Self-driving vehicles are gaining in popularity – yet concerns among the general public remain high, especially when it comes to security issues. A report on CBS Boston.com explains that people are afraid of computer glitches, even though airplanes successfully fly on auto pilot and other machinery is successfully programmed to work autonomously in complex situations.
Google, one of the pioneers of autonomous vehicles, argues most auto accidents are caused by human error, which they say can be eliminated by self-driving cars.
Still, a new study from Brandon Schoettle and Michael Sivak of the University of Michigan’s Transportation Research Institute of more than 1,500 people from the U.S., the U.K. and Australia confirmed the “fear” finding across all countries. Many expressed concern about the safety of riding in these self-driving vehicles. They said the vehicles wouldn’t drive as well as human-driven vehicles and that self-driving cars could get “confused” by unexpected road situations.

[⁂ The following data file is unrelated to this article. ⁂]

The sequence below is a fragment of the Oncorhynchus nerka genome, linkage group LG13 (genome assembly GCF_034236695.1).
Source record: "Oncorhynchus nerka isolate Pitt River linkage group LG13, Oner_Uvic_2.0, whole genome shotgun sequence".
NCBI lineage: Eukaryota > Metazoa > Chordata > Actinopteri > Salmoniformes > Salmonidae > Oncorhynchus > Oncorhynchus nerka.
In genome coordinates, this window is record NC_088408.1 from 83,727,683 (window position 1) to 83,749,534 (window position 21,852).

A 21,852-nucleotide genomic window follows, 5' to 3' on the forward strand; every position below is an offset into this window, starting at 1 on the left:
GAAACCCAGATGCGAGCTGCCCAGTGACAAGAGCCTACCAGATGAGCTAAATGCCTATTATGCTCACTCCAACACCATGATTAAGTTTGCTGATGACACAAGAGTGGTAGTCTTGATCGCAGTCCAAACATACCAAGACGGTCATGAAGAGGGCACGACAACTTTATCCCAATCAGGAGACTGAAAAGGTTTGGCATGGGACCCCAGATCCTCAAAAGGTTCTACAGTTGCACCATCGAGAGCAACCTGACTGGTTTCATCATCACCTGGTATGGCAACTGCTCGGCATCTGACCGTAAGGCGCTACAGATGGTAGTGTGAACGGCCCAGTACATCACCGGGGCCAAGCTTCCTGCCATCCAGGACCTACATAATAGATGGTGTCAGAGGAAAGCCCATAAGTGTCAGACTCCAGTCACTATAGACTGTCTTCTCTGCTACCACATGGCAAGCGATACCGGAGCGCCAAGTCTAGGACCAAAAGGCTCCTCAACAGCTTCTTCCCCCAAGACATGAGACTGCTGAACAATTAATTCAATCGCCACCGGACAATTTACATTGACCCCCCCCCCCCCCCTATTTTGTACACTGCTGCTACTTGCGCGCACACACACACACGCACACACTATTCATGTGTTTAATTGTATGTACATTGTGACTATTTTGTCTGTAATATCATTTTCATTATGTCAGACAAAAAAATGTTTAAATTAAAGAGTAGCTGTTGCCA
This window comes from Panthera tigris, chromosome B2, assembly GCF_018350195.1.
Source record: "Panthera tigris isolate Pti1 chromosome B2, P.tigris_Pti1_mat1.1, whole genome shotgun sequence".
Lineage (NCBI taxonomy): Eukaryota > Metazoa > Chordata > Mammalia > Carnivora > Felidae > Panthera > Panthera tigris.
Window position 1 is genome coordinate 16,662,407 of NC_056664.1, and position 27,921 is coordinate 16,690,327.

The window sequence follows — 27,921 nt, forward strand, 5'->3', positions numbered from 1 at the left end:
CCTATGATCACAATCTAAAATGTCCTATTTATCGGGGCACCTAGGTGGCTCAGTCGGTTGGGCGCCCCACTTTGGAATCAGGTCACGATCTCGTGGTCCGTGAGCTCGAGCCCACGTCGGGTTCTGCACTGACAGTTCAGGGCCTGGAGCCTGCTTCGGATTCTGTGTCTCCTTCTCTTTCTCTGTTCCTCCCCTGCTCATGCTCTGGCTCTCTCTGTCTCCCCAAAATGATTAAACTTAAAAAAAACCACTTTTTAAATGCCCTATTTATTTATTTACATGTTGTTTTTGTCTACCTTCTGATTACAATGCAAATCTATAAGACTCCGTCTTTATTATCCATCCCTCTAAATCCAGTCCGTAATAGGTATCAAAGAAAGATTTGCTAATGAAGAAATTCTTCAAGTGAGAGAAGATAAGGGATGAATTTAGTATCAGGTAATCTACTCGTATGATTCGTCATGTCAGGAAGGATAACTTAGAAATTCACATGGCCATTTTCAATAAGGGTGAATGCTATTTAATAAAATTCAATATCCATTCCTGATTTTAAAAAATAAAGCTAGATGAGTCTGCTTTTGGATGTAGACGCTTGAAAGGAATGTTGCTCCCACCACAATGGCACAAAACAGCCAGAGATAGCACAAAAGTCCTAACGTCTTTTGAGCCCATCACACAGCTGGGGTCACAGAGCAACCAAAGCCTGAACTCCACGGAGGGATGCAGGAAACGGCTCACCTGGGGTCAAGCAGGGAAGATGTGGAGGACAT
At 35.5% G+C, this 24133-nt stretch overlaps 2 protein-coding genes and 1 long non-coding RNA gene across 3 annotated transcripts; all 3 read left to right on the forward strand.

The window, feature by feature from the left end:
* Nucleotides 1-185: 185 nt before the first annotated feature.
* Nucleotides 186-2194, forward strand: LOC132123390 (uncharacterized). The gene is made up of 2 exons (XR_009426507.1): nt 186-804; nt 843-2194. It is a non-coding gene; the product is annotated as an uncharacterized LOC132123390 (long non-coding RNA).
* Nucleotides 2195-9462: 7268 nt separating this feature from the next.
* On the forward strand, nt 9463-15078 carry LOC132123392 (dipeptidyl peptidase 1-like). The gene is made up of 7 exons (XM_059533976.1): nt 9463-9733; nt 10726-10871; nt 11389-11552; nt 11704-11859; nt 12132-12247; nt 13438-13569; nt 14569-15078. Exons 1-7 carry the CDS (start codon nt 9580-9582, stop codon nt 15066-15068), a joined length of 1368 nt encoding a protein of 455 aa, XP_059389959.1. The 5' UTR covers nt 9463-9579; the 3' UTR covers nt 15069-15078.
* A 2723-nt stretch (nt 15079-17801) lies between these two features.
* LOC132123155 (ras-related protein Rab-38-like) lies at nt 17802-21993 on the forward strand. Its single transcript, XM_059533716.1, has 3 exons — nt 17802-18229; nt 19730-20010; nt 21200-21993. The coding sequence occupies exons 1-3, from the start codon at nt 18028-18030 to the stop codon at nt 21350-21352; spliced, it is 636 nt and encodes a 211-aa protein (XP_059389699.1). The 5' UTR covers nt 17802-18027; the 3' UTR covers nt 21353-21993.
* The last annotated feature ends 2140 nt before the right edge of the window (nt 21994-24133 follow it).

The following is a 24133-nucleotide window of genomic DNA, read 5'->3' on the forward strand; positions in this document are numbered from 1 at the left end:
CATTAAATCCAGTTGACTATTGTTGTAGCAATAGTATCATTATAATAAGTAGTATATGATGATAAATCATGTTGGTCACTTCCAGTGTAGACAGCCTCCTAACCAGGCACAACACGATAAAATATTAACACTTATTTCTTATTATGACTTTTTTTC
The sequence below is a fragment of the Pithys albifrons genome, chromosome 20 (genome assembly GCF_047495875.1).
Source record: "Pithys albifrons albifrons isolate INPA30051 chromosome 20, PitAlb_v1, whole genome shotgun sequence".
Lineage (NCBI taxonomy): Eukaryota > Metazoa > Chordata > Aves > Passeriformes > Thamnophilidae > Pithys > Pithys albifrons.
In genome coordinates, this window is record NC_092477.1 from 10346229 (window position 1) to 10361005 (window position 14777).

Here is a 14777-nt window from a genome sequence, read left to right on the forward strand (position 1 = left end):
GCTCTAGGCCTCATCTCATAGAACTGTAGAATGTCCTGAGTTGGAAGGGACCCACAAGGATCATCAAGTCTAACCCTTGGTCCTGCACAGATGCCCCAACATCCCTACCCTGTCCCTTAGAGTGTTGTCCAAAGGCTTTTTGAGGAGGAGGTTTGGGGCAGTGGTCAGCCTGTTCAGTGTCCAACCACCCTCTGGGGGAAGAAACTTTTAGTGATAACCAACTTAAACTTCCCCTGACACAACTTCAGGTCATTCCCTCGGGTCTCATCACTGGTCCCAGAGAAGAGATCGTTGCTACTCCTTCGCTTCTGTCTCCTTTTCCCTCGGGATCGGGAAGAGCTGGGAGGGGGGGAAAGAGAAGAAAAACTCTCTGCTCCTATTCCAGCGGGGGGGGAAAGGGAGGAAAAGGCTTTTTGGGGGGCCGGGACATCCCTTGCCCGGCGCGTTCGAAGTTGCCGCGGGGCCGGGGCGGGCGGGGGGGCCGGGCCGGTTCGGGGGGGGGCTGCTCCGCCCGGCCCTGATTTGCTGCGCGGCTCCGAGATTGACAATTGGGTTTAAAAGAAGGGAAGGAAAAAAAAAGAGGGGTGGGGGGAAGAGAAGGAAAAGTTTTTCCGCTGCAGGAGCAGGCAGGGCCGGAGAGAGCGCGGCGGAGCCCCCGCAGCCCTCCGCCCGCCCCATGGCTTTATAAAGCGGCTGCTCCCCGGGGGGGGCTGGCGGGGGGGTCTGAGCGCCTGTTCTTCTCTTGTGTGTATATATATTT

Yet a majority of respondents have a positive initial opinion of the technology and high expectations of its benefits. Consumers also agreed that while most like the new technology, they don’t want to pay anything extra for it.
In the U.S., Google has recently started testing self-driving cars on city streets and could make them available in about 10 years. Several states, including California, Nevada, Florida and Michigan, have passed legislation allowing tests of self-driving vehicles on public roads.
One town in the U.K., Milton Keynes, is already experimenting with driverless cars, which could be introduced there by mid-2017. American respondents expressed greater concern than those in the U.K. or in Australia about data privacy and about how driverless vehicles would interact with non-self-driving vehicles.
“The main implications are that motorists and the general public in the three countries surveyed, while expressing high levels of concern about riding in vehicles equipped with this technology, feel positive about self-driving vehicles, have optimistic expectations of the benefits, and generally desire self-driving vehicle technology when it becomes available,” concluded the study.
But only if the price is right.
Top Reads from The Fiscal Times:
- 2014 Winners of the “Fattest” Fast Food Chains
- In NYC, Front Doors Are for the One Percent
- Chikungunya, and Other Diseases You Now Have to Worry About